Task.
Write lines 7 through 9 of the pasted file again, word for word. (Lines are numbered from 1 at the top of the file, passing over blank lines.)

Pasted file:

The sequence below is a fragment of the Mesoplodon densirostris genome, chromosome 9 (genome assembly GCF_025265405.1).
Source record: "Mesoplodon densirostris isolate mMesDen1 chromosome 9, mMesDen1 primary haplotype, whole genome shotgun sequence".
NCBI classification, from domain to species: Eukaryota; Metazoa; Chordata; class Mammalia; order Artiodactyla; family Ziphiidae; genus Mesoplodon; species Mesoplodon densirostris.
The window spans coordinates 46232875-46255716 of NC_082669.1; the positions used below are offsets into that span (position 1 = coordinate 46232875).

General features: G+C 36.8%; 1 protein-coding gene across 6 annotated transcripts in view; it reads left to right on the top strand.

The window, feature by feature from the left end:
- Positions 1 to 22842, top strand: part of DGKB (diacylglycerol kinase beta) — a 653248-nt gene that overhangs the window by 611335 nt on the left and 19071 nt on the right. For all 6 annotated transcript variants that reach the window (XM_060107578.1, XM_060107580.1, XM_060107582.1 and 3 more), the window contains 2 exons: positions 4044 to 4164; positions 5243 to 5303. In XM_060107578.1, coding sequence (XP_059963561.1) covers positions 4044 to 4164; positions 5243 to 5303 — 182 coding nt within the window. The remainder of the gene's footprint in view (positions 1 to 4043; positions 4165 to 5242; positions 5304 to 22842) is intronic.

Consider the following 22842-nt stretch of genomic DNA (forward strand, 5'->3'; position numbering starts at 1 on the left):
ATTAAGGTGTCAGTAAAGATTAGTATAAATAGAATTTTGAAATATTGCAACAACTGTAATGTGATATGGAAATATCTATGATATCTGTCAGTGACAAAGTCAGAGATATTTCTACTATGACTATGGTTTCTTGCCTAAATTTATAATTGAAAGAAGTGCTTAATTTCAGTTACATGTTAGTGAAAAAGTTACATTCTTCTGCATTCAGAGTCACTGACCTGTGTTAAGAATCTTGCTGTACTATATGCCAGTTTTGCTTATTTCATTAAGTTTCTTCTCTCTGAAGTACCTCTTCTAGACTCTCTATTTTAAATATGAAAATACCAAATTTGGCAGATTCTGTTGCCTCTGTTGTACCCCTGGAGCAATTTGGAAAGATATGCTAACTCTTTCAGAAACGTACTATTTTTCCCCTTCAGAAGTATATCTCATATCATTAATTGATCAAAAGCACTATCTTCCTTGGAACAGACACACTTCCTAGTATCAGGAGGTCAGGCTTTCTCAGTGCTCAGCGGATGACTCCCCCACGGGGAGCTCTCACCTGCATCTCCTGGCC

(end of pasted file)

- Positions 1 to 22842, top strand: part of DGKB (diacylglycerol kinase beta) — a 653248-nt gene that overhangs the window by 611335 nt on the left and 19071 nt on the right. For all 6 annotated transcript variants that reach the window (XM_060107578.1, XM_060107580.1, XM_060107582.1 and 3 more), the window contains 2 exons: positions 4044 to 4164; positions 5243 to 5303. In XM_060107578.1, coding sequence (XP_059963561.1) covers positions 4044 to 4164; positions 5243 to 5303 — 182 coding nt within the window. The remainder of the gene's footprint in view (positions 1 to 4043; positions 4165 to 5242; positions 5304 to 22842) is intronic.

Consider the following 22842-nt stretch of genomic DNA (forward strand, 5'->3'; position numbering starts at 1 on the left):
ATTAAGGTGTCAGTAAAGATTAGTATAAATAGAATTTTGAAATATTGCAACAACTGTAATGTGATATGGAAATATCTATGATATCTGTCAGTGACAAAGTCAGAGATATTTCTACTATGACTATGGTTTCTTGCCTAAATTTATAATTGAAAGAAGTGCTTAATTTCAGTTACATGTTAGTGAAAAAGTTACATTCTTCTGCATTCAGAGTCACTGACCTGTGTTAAGAATCTTGCTGTACTATATGCCAGTTTTGCTTATTTCATTAAGTTTCTTCTCTCTGAAGTACCTCTTCTAGACTCTCTATTTTAAATATGAAAATACCAAATTTGGCAGATTCTGTTGCCTCTGTTGTACCCCTGGAGCAATTTGGAAAGATATGCTAACTCTTTCAGAAACGTACTATTTTTCCCCTTCAGAAGTATATCTCATATCATTAATTGATCAAAAGCACTATCTTCCTTGGAACAGACACACTTCCTAGTATCAGGAGGTCAGGCTTTCTCAGTGCTCAGCGGATGACTCCCCCACGGGGAGCTCTCACCTGCATCTCCTGGCC